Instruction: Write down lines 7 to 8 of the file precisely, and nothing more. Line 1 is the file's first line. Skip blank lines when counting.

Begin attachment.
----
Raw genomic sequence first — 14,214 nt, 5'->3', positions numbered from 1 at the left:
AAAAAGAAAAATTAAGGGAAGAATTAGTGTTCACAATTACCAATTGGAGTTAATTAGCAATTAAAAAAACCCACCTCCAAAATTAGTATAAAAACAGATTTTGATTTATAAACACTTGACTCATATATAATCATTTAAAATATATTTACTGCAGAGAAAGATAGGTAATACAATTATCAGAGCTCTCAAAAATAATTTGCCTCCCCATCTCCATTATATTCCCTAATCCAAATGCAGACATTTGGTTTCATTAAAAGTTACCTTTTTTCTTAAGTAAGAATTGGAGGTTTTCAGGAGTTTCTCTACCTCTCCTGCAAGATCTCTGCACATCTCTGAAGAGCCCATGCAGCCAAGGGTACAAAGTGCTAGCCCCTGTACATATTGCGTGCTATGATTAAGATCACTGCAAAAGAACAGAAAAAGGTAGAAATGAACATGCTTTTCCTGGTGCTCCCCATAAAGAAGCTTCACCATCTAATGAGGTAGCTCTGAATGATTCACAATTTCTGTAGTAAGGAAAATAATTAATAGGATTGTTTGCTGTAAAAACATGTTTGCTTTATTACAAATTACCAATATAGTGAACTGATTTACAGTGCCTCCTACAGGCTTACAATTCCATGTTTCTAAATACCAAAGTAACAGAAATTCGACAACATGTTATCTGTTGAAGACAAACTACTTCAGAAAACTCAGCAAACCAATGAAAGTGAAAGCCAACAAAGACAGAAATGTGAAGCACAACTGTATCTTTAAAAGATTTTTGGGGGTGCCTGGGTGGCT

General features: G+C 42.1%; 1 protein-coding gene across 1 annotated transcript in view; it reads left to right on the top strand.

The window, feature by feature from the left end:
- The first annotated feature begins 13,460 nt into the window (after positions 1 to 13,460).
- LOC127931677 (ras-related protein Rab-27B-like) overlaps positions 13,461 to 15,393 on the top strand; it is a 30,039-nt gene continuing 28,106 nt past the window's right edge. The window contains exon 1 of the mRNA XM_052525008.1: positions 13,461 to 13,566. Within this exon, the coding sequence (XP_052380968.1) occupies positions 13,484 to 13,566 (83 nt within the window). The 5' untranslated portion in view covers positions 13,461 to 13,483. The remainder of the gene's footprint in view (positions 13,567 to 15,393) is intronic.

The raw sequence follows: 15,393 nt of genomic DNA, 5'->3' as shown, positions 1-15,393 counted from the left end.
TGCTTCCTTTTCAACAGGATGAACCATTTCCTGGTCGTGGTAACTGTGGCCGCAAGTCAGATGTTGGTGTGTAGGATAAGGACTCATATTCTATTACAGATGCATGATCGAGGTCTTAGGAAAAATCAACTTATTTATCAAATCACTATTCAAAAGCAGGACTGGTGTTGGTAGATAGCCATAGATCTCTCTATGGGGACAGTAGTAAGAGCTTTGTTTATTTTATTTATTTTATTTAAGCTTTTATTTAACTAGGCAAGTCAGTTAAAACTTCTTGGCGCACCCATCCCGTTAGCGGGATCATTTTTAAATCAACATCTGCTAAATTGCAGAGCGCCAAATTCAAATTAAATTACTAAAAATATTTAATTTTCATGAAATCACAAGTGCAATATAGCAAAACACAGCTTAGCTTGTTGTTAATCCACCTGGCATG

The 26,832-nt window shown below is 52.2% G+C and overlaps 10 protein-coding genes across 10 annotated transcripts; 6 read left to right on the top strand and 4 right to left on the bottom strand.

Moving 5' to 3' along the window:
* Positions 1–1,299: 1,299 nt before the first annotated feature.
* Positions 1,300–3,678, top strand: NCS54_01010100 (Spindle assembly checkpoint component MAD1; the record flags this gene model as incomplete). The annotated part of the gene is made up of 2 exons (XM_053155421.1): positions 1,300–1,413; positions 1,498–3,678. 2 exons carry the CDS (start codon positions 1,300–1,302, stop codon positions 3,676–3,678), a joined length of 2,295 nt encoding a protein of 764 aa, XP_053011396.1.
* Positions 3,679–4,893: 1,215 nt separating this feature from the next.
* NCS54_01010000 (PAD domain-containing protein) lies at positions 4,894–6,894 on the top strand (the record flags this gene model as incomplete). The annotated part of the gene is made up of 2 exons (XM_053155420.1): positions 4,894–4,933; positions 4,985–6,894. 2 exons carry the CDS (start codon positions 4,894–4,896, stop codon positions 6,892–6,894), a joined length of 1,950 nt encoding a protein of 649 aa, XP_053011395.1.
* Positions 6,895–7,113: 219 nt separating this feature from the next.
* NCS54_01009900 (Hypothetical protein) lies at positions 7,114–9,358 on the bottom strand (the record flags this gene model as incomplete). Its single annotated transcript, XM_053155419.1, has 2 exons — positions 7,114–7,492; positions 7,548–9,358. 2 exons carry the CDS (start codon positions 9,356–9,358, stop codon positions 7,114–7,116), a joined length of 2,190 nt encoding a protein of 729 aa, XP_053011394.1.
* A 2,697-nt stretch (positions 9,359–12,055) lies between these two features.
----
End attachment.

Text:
The raw sequence follows: 15,393 nt of genomic DNA, 5'->3' as shown, positions 1-15,393 counted from the left end.
TGCTTCCTTTTCAACAGGATGAACCATTTCCTGGTCGTGGTAACTGTGGCCGCAAGTCAGATGTTGGTGTGTAGGATAAGGACTCATATTCTATTACAGATGCATGATCGAGGTCTTAGGAAAAATCAACTTATTTATCAAATCACTATTCAAAAGCAGGACTGGTGTTGGTAGATAGCCATAGATCTCTCTATGGGGACAGTAGTAAGAGCTTTGTTTATTTTATTTATTTTATTTAAGCTTTTATTTAACTAGGCAAGTCAGTTAAAACTTCTTGGCGCACCCATCCCGTTAGCGGGATCATTTTTAAATCAACATCTGCTAAATTGCAGAGCGCCAAATTCAAATTAAATTACTAAAAATATTTAATTTTCATGAAATCACAAGTGCAATATAGCAAAACACAGCTTAGCTTGTTGTTAATCCACCTGGCATG